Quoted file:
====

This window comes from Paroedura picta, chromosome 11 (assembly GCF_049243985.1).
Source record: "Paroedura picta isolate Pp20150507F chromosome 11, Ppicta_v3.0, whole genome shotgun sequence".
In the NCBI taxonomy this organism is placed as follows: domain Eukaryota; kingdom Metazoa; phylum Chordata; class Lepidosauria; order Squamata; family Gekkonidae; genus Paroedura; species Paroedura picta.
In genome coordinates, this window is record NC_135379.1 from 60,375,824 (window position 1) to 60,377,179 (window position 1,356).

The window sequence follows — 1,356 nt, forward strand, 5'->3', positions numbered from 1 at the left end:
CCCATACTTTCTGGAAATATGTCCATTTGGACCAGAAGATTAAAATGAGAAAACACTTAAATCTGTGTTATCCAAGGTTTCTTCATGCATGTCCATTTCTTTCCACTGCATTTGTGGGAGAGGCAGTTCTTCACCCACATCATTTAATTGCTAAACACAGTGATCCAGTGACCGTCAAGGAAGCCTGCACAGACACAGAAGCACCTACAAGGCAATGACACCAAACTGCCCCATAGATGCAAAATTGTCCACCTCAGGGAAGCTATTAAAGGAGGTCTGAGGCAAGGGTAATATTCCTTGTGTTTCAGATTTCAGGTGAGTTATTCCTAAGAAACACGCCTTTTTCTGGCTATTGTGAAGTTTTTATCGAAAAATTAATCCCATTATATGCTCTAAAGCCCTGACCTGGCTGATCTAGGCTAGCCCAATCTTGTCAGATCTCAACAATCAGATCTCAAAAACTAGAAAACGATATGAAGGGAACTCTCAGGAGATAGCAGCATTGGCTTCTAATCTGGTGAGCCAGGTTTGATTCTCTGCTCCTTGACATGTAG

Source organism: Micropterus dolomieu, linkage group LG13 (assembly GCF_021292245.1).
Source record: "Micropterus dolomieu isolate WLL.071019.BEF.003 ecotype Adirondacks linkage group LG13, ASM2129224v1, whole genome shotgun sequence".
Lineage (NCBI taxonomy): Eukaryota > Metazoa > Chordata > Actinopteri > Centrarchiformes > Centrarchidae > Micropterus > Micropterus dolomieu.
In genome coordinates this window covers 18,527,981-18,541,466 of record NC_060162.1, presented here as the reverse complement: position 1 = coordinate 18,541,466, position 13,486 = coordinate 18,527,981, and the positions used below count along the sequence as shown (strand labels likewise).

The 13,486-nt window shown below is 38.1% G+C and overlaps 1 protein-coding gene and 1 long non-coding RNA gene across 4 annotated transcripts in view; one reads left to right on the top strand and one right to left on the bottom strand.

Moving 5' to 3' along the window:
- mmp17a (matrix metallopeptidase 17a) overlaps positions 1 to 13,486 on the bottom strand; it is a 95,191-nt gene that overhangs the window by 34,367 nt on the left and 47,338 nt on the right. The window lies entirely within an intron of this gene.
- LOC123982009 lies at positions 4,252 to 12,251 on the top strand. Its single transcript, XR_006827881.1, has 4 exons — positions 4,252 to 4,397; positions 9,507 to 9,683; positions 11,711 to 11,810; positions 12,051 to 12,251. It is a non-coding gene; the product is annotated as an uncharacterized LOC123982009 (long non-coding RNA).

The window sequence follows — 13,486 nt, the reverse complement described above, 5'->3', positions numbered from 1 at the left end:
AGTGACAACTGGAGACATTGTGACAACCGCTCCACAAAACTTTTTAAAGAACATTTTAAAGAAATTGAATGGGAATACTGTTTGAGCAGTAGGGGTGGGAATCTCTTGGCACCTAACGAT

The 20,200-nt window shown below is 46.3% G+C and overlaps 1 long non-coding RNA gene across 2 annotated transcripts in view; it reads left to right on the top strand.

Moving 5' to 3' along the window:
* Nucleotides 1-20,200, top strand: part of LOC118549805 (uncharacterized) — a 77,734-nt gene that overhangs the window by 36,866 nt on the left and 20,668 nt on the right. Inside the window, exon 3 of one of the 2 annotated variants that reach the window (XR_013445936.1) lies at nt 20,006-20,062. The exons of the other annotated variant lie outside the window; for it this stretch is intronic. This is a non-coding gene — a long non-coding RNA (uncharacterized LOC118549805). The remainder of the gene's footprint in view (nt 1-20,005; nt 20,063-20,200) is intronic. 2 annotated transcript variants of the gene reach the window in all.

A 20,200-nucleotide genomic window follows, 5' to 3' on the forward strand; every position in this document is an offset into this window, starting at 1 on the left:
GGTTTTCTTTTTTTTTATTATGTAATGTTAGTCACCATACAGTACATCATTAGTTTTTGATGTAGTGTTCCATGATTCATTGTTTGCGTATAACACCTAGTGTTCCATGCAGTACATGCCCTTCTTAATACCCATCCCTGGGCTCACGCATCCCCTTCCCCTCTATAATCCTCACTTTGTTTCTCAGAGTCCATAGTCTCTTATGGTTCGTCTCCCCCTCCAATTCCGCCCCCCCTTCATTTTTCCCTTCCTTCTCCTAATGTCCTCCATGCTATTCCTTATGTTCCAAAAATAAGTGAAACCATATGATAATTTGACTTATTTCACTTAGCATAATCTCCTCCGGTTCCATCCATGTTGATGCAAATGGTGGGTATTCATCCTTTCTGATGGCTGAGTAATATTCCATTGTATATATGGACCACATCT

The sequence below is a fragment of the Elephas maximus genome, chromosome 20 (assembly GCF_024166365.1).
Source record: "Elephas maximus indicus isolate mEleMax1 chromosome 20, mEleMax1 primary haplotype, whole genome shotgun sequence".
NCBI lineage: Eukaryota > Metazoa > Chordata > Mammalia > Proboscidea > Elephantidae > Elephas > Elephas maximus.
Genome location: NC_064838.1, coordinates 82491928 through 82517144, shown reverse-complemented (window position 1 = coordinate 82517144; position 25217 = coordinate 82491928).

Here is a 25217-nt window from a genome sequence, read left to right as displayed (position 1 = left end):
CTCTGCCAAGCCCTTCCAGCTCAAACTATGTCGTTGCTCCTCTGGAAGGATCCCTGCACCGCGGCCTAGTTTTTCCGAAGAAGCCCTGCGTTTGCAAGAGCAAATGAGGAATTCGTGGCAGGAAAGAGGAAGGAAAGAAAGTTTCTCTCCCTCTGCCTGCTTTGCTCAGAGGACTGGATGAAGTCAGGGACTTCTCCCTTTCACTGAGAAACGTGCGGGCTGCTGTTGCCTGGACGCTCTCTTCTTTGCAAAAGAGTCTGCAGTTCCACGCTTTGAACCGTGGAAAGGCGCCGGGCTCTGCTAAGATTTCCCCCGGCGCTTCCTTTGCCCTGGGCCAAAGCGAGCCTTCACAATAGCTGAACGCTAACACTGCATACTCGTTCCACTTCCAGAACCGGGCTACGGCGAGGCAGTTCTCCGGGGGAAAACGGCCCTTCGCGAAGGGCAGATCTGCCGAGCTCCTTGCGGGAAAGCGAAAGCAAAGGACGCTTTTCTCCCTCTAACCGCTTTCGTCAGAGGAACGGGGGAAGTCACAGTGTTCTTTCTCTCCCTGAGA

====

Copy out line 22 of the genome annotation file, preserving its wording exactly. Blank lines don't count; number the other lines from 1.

The sequence below is a fragment of the Elephas maximus genome, chromosome 20 (assembly GCF_024166365.1).